A problem I find with typography "rules" is that a lot of them read like the ten commandments. They tell you what not to do, rather what to do and rarely talk about exceptions. For example
this table would read better with vertical rules.
Why would it read better? If you had to curve fit any of the observations you would read from top to bottom, a column a time, for example the comet distance. In general (my rule/observation), if you don't need a heading on the first column of a table, you are better off with vertical rules. Note that if you adopt such an approach the table will look better if you minimize the horizontal rules.
There are many exceptions. Any table that has information similar to a table of logarithms, trigonometric functions etc. At a point in time there was the DIN 55 301 (1978) standard that dictated vertical and horizontal rules for statistical tables with the motivation to present data clearly. According to the same standard cells in a numerical table should not be left vacant. If the cell is left empty the value of the data in that cell becomes unclear. If its value is "0" better to state it. An en-dash normally signifies an absence of data. I normally use ditto rather than "''" if the data is the same as the cell above.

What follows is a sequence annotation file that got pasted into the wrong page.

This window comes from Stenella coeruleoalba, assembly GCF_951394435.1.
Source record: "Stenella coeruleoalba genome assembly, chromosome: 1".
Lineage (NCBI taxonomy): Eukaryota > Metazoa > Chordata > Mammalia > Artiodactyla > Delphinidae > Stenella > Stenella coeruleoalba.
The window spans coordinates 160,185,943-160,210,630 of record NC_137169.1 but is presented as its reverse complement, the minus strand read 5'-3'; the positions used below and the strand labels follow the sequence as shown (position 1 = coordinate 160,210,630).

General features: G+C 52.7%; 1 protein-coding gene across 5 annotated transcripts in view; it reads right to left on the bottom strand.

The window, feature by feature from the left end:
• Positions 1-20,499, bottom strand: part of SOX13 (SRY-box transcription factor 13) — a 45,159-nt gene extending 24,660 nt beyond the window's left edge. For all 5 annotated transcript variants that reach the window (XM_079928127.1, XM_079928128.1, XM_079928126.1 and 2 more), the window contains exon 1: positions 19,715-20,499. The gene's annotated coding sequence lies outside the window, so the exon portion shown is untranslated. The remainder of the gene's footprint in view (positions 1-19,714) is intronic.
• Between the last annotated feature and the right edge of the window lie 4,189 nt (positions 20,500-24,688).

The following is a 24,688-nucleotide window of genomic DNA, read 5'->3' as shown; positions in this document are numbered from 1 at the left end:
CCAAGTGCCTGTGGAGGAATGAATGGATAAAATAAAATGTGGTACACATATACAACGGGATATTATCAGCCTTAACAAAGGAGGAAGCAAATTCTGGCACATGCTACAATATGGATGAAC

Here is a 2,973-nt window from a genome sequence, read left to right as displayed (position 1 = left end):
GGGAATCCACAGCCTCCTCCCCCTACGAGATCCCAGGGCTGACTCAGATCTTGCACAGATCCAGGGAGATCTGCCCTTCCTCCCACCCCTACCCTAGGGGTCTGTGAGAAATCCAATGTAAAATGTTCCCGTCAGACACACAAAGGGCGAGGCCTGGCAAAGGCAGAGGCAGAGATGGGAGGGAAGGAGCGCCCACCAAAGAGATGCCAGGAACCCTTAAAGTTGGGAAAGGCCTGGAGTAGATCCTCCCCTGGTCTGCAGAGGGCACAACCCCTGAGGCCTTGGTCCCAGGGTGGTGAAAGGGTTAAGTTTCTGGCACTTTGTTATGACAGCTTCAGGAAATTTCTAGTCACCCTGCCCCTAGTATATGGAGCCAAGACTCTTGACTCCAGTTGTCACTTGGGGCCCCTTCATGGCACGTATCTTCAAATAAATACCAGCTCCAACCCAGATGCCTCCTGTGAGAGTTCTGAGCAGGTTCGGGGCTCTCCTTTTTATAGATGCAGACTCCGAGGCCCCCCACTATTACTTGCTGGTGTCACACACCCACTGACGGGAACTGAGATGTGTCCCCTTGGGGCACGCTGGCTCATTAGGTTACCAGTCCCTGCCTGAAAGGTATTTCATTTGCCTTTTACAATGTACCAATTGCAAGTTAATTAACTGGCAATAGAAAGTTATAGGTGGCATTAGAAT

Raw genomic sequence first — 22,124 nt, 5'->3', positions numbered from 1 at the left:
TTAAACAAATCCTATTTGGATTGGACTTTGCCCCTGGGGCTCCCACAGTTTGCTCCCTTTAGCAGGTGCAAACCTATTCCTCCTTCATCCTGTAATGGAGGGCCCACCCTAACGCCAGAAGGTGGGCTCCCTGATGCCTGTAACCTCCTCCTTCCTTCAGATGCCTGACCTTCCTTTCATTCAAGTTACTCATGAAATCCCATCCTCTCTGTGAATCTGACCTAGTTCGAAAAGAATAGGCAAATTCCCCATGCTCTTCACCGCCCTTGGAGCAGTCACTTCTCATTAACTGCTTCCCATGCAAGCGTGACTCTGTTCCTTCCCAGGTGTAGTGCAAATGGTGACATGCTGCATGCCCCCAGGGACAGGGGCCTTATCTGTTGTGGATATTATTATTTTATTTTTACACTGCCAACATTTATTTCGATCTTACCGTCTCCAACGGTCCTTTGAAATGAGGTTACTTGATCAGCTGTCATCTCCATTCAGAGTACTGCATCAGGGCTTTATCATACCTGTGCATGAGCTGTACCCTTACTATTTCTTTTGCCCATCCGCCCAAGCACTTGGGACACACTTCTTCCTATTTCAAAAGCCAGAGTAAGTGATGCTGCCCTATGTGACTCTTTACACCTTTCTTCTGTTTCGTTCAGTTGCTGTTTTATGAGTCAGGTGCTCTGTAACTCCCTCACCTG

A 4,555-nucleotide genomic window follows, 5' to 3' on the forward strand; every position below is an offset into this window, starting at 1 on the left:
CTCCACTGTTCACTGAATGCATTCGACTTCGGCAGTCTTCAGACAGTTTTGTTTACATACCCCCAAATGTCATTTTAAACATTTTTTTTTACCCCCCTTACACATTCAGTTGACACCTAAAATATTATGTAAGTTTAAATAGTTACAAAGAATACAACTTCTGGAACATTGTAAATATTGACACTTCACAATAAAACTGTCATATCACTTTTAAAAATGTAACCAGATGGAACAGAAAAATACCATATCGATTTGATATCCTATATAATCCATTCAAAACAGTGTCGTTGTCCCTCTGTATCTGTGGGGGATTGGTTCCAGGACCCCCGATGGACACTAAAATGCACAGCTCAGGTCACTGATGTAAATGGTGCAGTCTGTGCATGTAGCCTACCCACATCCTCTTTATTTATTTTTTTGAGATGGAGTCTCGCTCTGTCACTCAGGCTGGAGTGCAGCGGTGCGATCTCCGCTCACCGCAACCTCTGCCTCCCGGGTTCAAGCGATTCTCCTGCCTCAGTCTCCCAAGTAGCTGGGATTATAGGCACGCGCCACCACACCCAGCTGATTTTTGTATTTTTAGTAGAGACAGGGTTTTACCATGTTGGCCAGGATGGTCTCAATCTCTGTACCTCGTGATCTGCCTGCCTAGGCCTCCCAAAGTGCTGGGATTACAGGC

Sometimes, no rules might blend with the text better,
In general though as Tufte says, it is better not to imprison your data in grids of cells. This is very common in business reports, where one picks an excel table and shows it in a similar fashion in a publication. If you are in doubt use "Firer's Rules", but it is good to be aware of the exceptions. Tables are meant to be read (otherwise don't include them). Read them aloud as you would a sentence, normally this would give you a clue as to the best way to lay them out as well as to where rules should be placed.
As an aside, the tables are from Newton's Principiae. Astronomical symbols from the package